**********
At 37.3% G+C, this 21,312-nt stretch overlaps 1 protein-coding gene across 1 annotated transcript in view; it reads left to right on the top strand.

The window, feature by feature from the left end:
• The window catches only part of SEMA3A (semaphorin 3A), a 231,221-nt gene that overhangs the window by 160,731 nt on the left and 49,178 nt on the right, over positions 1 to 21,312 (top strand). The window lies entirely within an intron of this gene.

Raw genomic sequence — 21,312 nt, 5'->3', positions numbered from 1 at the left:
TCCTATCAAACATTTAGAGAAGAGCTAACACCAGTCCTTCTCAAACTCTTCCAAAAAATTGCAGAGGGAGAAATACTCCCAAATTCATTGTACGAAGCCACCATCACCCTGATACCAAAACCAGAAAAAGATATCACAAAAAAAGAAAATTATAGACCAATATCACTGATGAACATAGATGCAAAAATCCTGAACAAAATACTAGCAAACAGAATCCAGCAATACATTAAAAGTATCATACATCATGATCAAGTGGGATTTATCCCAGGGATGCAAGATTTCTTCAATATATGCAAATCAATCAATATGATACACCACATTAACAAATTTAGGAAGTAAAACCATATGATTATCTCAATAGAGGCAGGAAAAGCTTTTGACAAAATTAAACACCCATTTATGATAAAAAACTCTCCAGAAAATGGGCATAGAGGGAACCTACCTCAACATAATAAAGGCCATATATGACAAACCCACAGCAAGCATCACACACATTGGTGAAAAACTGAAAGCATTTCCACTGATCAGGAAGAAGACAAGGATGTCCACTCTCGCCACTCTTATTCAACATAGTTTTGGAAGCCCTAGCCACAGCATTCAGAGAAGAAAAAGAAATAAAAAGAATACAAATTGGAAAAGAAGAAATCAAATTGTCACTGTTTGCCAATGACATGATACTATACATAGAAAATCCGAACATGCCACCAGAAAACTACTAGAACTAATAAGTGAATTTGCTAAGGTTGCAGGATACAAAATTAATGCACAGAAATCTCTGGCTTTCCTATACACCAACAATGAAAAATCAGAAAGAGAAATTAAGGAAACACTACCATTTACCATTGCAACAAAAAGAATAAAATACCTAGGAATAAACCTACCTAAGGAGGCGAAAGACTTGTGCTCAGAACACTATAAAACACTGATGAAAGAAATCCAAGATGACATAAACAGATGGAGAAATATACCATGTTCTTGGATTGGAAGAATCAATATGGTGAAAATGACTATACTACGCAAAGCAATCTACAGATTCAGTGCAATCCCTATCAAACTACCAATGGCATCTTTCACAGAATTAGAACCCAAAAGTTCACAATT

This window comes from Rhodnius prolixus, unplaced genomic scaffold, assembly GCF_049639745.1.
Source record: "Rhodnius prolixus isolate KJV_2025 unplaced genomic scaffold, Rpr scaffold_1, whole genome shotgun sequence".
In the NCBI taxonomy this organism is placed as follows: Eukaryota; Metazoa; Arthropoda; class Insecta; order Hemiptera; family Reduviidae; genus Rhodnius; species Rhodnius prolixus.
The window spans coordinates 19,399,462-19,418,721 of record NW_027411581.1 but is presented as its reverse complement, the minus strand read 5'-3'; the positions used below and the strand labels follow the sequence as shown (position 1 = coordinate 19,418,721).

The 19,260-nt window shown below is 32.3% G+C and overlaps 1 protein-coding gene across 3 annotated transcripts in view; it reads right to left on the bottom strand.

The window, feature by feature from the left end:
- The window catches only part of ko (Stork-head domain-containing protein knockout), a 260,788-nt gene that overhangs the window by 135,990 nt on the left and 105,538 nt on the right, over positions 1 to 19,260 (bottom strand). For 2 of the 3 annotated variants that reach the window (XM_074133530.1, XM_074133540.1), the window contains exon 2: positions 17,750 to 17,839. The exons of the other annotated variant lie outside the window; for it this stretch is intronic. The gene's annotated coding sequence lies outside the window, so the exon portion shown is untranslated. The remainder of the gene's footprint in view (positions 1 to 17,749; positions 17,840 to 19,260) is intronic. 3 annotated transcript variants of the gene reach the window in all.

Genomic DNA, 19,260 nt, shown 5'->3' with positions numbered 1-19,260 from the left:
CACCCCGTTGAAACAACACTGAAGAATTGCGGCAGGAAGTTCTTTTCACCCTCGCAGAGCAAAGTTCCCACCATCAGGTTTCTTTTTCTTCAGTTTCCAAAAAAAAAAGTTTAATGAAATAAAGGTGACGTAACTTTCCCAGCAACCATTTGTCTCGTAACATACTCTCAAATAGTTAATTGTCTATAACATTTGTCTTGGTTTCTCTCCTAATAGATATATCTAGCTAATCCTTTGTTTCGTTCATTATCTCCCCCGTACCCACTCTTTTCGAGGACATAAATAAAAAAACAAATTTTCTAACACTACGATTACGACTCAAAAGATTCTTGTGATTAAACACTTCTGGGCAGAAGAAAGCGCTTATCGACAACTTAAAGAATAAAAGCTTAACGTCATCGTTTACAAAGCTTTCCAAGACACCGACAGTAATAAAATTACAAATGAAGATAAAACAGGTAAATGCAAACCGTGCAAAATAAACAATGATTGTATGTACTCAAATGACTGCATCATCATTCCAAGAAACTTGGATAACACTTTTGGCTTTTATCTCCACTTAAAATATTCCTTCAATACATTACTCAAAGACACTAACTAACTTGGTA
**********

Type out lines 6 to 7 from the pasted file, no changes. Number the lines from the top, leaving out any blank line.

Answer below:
This window comes from Rhodnius prolixus, unplaced genomic scaffold, assembly GCF_049639745.1.
Source record: "Rhodnius prolixus isolate KJV_2025 unplaced genomic scaffold, Rpr scaffold_1, whole genome shotgun sequence".